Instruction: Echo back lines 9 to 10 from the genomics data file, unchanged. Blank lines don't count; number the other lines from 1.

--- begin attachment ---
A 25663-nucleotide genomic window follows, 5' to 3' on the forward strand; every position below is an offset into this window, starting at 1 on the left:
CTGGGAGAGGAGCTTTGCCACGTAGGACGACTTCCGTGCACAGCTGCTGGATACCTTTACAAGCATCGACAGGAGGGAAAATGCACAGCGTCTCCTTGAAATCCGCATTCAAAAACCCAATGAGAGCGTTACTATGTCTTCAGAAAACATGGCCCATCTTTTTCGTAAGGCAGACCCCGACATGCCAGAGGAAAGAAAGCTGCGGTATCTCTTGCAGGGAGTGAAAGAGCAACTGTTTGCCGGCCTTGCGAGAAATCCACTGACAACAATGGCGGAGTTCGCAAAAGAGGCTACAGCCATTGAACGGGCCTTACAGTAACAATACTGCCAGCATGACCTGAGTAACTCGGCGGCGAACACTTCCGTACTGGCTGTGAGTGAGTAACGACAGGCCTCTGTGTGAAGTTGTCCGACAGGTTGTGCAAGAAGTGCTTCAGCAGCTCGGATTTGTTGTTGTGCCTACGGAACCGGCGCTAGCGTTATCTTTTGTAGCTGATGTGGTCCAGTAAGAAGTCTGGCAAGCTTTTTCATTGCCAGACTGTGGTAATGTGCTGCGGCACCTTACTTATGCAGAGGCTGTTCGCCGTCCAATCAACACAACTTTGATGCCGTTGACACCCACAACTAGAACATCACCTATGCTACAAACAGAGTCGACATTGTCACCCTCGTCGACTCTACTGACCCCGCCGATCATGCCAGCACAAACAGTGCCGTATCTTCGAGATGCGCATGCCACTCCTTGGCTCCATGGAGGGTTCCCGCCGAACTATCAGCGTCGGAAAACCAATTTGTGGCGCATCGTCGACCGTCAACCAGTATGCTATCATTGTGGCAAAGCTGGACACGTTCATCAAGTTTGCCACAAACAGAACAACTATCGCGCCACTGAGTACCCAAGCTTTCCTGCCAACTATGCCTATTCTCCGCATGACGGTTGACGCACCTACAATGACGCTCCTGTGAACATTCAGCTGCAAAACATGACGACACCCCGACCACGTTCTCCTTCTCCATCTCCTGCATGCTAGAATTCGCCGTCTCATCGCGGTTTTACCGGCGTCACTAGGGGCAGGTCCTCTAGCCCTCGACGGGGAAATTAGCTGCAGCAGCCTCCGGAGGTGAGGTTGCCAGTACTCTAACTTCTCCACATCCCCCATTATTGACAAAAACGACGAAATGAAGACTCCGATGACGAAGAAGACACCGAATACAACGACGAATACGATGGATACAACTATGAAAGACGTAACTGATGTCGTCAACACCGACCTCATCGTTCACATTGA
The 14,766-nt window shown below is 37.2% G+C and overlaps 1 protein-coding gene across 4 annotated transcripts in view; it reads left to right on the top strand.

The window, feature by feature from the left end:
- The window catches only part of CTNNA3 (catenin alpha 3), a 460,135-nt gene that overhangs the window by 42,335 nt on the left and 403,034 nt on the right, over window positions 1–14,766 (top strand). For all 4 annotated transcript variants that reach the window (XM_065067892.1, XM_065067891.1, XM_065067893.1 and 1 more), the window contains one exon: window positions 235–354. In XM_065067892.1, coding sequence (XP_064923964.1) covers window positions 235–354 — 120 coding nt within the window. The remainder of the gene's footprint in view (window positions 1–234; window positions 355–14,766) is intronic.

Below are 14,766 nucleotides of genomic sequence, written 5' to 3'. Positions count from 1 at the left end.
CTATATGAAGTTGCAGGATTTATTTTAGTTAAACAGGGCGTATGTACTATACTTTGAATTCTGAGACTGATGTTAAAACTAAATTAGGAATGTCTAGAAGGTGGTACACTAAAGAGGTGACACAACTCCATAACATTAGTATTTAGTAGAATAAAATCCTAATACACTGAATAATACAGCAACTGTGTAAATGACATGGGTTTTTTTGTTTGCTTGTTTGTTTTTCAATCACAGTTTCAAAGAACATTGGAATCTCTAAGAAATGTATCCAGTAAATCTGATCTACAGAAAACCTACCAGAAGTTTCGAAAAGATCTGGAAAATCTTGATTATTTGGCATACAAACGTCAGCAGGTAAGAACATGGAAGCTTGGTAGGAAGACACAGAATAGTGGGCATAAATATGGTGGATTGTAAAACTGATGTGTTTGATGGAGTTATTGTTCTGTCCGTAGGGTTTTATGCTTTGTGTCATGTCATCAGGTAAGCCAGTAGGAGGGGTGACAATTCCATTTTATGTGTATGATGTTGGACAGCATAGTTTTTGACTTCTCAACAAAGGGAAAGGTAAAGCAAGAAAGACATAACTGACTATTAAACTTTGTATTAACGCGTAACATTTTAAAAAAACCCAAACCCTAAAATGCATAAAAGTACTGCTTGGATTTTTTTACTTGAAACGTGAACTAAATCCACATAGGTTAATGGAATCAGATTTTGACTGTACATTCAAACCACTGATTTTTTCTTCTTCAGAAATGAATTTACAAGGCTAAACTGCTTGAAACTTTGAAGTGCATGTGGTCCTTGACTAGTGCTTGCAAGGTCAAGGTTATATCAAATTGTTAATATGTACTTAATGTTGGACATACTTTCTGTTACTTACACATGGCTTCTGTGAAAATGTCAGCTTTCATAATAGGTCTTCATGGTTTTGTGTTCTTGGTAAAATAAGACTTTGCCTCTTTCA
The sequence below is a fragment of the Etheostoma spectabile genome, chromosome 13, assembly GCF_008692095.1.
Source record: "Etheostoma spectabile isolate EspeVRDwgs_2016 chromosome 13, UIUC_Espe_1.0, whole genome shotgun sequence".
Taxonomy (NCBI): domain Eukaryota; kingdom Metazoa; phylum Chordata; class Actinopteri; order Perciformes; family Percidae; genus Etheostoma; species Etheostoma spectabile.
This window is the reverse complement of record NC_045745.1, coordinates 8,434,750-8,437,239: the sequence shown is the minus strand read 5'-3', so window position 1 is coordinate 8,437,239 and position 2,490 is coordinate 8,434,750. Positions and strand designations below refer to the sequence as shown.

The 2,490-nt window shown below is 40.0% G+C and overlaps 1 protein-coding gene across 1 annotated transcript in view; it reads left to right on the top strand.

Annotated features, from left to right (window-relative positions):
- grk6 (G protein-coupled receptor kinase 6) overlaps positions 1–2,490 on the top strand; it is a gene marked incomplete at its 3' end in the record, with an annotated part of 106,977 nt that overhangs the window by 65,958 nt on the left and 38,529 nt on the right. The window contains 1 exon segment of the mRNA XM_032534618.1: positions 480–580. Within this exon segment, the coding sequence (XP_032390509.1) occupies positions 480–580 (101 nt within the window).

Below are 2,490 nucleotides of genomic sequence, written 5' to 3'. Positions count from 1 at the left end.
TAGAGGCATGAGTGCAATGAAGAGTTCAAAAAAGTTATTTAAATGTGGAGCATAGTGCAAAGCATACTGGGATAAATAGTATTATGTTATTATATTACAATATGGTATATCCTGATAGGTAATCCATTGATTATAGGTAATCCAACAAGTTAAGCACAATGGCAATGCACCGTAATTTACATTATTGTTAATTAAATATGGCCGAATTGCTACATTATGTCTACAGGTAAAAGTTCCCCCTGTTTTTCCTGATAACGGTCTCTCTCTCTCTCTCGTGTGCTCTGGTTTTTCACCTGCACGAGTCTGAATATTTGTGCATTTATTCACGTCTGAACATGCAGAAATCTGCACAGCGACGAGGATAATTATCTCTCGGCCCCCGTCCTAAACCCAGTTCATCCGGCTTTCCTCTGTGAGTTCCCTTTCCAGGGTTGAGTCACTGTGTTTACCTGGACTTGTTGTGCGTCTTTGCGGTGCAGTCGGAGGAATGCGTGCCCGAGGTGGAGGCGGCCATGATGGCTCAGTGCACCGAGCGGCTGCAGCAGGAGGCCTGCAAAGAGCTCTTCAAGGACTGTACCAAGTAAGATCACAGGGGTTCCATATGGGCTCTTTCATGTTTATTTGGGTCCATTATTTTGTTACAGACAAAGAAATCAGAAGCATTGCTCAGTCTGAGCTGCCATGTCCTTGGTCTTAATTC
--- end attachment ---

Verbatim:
Source record: "Etheostoma spectabile isolate EspeVRDwgs_2016 chromosome 13, UIUC_Espe_1.0, whole genome shotgun sequence".
Taxonomy (NCBI): domain Eukaryota; kingdom Metazoa; phylum Chordata; class Actinopteri; order Perciformes; family Percidae; genus Etheostoma; species Etheostoma spectabile.